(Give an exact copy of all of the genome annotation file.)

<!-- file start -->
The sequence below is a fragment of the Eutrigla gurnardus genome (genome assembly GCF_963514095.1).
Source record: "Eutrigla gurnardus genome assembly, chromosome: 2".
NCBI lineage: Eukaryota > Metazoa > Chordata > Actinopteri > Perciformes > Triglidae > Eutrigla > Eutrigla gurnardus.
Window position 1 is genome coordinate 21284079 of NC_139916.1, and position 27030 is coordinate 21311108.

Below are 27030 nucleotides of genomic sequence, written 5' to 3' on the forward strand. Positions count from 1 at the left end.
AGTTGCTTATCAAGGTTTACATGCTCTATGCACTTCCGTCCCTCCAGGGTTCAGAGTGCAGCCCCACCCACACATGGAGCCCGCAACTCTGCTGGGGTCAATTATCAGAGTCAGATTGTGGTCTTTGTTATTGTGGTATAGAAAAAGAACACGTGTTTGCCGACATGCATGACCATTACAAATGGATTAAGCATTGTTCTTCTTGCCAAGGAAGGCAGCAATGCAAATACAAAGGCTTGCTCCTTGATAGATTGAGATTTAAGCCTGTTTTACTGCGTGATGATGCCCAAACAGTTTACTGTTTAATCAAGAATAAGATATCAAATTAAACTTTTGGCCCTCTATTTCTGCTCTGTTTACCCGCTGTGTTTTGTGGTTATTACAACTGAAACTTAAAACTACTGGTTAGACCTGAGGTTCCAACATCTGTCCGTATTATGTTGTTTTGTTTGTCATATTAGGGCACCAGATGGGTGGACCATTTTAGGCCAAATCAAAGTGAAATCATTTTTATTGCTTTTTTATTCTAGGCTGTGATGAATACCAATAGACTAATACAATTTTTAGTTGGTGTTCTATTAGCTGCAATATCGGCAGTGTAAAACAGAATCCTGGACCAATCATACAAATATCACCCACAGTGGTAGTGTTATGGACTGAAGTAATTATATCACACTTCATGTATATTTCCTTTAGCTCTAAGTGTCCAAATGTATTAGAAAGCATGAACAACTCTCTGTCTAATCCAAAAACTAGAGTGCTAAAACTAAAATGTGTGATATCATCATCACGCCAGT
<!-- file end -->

The sequence below is a fragment of the Eutrigla gurnardus genome (genome assembly GCF_963514095.1).
Source record: "Eutrigla gurnardus genome assembly, chromosome: 2".
NCBI lineage: Eukaryota > Metazoa > Chordata > Actinopteri > Perciformes > Triglidae > Eutrigla > Eutrigla gurnardus.
Window position 1 is genome coordinate 21284079 of NC_139916.1, and position 27030 is coordinate 21311108.

Below are 27030 nucleotides of genomic sequence, written 5' to 3' on the forward strand. Positions count from 1 at the left end.
AGTTGCTTATCAAGGTTTACATGCTCTATGCACTTCCGTCCCTCCAGGGTTCAGAGTGCAGCCCCACCCACACATGGAGCCCGCAACTCTGCTGGGGTCAATTATCAGAGTCAGATTGTGGTCTTTGTTATTGTGGTATAGAAAAAGAACACGTGTTTGCCGACATGCATGACCATTACAAATGGATTAAGCATTGTTCTTCTTGCCAAGGAAGGCAGCAATGCAAATACAAAGGCTTGCTCCTTGATAGATTGAGATTTAAGCCTGTTTTACTGCGTGATGATGCCCAAACAGTTTACTGTTTAATCAAGAATAAGATATCAAATTAAACTTTTGGCCCTCTATTTCTGCTCTGTTTACCCGCTGTGTTTTGTGGTTATTACAACTGAAACTTAAAACTACTGGTTAGACCTGAGGTTCCAACATCTGTCCGTATTATGTTGTTTTGTTTGTCATATTAGGGCACCAGATGGGTGGACCATTTTAGGCCAAATCAAAGTGAAATCATTTTTATTGCTTTTTTATTCTAGGCTGTGATGAATACCAATAGACTAATACAATTTTTAGTTGGTGTTCTATTAGCTGCAATATCGGCAGTGTAAAACAGAATCCTGGACCAATCATACAAATATCACCCACAGTGGTAGTGTTATGGACTGAAGTAATTATATCACACTTCATGTATATTTCCTTTAGCTCTAAGTGTCCAAATGTATTAGAAAGCATGAACAACTCTCTGTCTAATCCAAAAACTAGAGTGCTAAAACTAAAATGTGTGATATCATCATCACGCCAGT